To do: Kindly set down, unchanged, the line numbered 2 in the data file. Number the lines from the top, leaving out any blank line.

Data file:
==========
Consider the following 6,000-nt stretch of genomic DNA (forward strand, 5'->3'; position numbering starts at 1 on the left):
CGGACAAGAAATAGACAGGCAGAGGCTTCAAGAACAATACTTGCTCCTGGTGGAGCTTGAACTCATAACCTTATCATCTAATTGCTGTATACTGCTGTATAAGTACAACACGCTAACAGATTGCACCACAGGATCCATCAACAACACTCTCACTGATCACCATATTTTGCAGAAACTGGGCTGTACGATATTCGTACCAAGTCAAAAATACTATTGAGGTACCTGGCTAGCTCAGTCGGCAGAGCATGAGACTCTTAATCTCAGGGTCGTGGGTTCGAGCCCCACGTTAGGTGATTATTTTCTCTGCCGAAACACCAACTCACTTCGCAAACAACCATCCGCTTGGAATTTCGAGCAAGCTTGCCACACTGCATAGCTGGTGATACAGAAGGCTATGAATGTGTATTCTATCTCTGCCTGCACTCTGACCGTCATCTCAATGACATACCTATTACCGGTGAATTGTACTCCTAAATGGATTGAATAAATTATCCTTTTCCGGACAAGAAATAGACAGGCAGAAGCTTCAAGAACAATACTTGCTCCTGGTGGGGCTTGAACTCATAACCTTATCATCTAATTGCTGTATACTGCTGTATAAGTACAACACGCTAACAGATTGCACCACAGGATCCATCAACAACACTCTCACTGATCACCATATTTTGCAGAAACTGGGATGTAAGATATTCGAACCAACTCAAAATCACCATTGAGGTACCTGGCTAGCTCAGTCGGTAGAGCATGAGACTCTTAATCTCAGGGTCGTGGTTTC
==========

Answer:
CGGACAAGAAATAGACAGGCAGAGGCTTCAAGAACAATACTTGCTCCTGGTGGAGCTTGAACTCATAACCTTATCATCTAATTGCTGTATACTGCTGTATAAGTACAACACGCTAACAGATTGCACCACAGGATCCATCAACAACACTCTCACTGATCACCATATTTTGCAGAAACTGGGCTGTACGATATTCGTACCAAGTCAAAAATACTATTGAGGTACCTGGCTAGCTCAGTCGGCAGAGCATGAGACTCTTAATCTCAGGGTCGTGGGTTCGAGCCCCACGTTAGGTGATTATTTTCTCTGCCGAAACACCAACTCACTTCGCAAACAACCATCCGCTTGGAATTTCGAGCAAGCTTGCCACACTGCATAGCTGGTGATACAGAAGGCTATGAATGTGTATTCTATCTCTGCCTGCACTCTGACCGTCATCTCAATGACATACCTATTACCGGTGAATTGTACTCCTAAATGGATTGAATAAATTATCCTTTTCCGGACAAGAAATAGACAGGCAGAAGCTTCAAGAACAATACTTGCTCCTGGTGGGGCTTGAACTCATAACCTTATCATCTAATTGCTGTATACTGCTGTATAAGTACAACACGCTAACAGATTGCACCACAGGATCCATCAACAACACTCTCACTGATCACCATATTTTGCAGAAACTGGGATGTAAGATATTCGAACCAACTCAAAATCACCATTGAGGTACCTGGCTAGCTCAGTCGGTAGAGCATGAGACTCTTAATCTCAGGGTCGTGGTTTC